The Grand Canyon of Arizona stands tall in the mind as the Colorado River carved itself into 6000 feet of rock. A similar canyon has been discovered in northern Greenland near Petermann Gletscher. The canyon without a name is buried under 6000 feet of ice, but its size and scale “… are comparable with parts of the Grand Canyon in the United States in terms of width and length and, in its deepest region, are about half of the Grand Canyon’s depth.” These are the words of its discoverers led by Dr. Jonathan Bamber published today in Science magazine.
About 10 years ago the lead-author from Bristol University in England published data of bedrock elevation. It shows the topography of Greenland if one takes away all ice in an instant to see what lies below. This 10-year old map is coarse, there is only one datum about every 5 km and you will have to squint hard to see the canyon. In contrast, the new maps published today for the area of Petermann Gletscher show more detail as much better surveys were done the last few years. No more squinting … we now know that the blue colors (below sea-level) at Petermann connect to the interior ice sheet’s blue:
The British, Canadian, and Italian scientists used radars flown on NASA’s plane to “see” through the ice. The bedrock under the ice gives a hard return or echo. It works much like an echo-sounder on a ship that indicates the invisible bottom of the ocean below. The canyon near Petermann Fjord provides a potential pathway of meltwater that drains from the interior ice sheet towards Petermann Fjord. The canyon almost reaches Greenland’s Summit Station where a web-cam shows how flat and desolate the interior of Greenland looks now. The deepest points of the ~ 10 km wide canyon are about 280-450 meters below current sea-level:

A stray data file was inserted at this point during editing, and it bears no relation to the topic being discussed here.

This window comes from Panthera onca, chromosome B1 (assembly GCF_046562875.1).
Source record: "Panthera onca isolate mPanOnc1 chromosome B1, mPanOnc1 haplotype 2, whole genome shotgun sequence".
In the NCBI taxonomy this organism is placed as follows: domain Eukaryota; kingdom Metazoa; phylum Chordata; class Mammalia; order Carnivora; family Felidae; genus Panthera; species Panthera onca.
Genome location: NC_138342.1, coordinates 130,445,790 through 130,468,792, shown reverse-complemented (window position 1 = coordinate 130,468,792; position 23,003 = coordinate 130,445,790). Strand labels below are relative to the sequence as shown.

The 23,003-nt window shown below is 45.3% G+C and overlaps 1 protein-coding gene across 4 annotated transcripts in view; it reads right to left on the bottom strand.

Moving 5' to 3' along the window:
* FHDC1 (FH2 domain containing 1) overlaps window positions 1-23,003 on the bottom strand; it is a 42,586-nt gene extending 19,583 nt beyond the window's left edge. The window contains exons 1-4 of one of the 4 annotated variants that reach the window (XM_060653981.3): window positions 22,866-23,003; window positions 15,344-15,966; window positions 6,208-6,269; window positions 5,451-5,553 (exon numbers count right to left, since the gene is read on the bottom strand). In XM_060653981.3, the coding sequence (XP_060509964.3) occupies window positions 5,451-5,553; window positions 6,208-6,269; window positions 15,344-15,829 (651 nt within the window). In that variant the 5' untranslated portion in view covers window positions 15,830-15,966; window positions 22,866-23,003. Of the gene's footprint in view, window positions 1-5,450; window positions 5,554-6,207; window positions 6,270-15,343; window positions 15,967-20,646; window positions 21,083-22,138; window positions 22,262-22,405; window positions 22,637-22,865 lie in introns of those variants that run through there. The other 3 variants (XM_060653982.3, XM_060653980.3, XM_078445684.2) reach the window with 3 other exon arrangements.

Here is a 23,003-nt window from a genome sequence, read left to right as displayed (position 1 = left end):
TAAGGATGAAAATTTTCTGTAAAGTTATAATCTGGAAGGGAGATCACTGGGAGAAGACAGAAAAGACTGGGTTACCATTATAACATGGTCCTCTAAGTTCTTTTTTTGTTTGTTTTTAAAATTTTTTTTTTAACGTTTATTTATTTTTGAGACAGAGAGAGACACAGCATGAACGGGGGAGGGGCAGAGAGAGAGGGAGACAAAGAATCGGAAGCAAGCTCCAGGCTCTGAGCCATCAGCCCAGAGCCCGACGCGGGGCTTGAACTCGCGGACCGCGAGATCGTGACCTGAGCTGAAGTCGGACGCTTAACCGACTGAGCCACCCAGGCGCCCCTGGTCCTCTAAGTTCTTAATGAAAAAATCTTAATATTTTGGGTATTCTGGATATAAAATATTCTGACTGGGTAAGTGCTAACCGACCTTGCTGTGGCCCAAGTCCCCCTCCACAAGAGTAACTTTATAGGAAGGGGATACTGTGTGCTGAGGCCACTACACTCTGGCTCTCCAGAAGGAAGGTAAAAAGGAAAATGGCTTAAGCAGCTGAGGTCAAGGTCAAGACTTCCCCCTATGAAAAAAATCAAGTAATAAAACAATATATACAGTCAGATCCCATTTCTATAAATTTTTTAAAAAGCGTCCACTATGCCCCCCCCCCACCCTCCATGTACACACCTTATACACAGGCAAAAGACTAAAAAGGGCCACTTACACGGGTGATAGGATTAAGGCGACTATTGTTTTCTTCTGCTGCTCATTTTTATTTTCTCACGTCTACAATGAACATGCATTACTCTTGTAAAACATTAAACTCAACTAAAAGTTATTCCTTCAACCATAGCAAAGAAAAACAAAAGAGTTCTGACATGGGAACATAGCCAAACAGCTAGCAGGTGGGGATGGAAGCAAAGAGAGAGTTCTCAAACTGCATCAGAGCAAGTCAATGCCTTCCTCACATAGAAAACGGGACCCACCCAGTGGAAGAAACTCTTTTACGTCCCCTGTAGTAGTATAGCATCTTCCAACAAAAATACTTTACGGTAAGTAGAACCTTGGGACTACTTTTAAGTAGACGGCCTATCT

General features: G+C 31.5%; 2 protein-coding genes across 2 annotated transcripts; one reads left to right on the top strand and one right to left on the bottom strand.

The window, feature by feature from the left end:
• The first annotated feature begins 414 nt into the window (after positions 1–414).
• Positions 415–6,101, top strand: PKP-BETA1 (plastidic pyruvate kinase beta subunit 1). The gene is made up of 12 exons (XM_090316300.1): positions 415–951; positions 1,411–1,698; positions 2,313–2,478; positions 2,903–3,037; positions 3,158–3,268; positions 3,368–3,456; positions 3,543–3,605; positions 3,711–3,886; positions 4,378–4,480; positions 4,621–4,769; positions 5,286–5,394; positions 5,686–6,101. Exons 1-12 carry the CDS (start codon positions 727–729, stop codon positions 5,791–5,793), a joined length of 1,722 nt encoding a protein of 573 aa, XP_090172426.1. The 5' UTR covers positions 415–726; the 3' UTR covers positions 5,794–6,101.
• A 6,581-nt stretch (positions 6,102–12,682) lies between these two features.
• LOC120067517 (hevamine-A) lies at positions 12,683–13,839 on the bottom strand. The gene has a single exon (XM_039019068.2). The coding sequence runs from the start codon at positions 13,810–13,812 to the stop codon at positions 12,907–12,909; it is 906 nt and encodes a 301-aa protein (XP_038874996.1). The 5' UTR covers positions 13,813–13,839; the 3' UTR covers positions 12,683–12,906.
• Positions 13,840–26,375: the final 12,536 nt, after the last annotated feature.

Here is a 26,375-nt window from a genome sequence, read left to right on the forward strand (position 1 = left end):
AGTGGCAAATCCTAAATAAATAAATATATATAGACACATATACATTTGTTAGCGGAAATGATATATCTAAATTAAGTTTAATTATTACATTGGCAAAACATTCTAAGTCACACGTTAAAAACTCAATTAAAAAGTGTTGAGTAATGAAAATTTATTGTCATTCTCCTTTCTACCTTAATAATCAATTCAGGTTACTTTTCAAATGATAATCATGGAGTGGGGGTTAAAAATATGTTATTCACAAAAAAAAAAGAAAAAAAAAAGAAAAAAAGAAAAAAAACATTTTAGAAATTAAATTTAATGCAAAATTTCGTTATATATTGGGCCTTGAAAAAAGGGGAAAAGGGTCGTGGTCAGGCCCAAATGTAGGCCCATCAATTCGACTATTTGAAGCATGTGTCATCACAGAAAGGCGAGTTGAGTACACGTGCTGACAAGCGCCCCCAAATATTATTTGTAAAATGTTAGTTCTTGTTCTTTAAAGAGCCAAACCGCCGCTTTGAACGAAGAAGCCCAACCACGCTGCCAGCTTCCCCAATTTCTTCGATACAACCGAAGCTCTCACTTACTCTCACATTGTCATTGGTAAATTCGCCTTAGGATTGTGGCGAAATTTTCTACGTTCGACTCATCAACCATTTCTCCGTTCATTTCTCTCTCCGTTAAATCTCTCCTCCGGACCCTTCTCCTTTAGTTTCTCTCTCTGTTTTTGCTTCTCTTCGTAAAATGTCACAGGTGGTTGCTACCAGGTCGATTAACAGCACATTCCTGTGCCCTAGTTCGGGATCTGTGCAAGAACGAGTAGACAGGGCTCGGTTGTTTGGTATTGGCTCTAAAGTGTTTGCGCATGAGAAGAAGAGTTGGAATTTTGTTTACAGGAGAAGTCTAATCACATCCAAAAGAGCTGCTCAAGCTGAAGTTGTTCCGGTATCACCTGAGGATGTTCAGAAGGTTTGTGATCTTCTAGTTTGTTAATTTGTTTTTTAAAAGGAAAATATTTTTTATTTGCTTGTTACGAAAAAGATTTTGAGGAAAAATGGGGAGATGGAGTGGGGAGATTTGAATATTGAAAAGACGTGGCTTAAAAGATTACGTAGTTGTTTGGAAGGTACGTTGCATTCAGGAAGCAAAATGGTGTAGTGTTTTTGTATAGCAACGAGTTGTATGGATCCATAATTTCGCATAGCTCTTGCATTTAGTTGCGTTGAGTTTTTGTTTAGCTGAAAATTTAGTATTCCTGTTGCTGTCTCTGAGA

Now why is this important? First, it shows how little we know of our own planet when Grand-Canyon style features are discovered as we speak. This should encourage students to get into science, mathematics, or engineering to become future discoverers. Second, this canyon potentially connects the interior ice-sheet, its plumbing, and melt water to Petermann Fjord. It offers new ways to think on how Petermann-like glaciers fit into the climate system: The fastest-flowing of Greenland’s glaciers, Jacobshavn Isbrae, has such a canyon and it accelerated after it lost its ice-shelf the last few decades thus pushing much ice from land into the ocean which raises sea-level. And third, this canyon and the freshwater it delivers to the ocean below Petermann may create the channels under the floating ice-shelf of Petermann Glacier where the bedrock, the ice, and the ocean meet. This explanation differs from an alternate one, that is, the ocean enhances ice-shelf melting in the form of sub-glacial channels. Either ways, it is fun and exciting to report discoveries, but even more so to make them on your own. Lets get started.
ADDENDUM: Excellent reporting of this story by NPR which includes a NASA video as well as this awesome graphic (video flies through it, more here ):
Bamber, J.L., M.J. Siegert, J.A. Griggs, S.J. Marshall, and G. Spada (2013). Paleofluvial mega-canyon Beneath the Central Greenland ice sheet Science, 341, 997-999 DOI: 10.1126/science.1239794
It will be interesting to see that map/data from Jøkelbugt and Dove Bugt?
Those regions are included in the above map. Furthermore, the data are public and can be accessed at the University of Kansas at https://data.cresis.ku.edu/data/rds/ with substantial support from the U.S. National Science Foundation.
Yes also note it is turquoise blue in Storstrømmen and L. Ibstrup area, in the map From Bamber et al. (2013).
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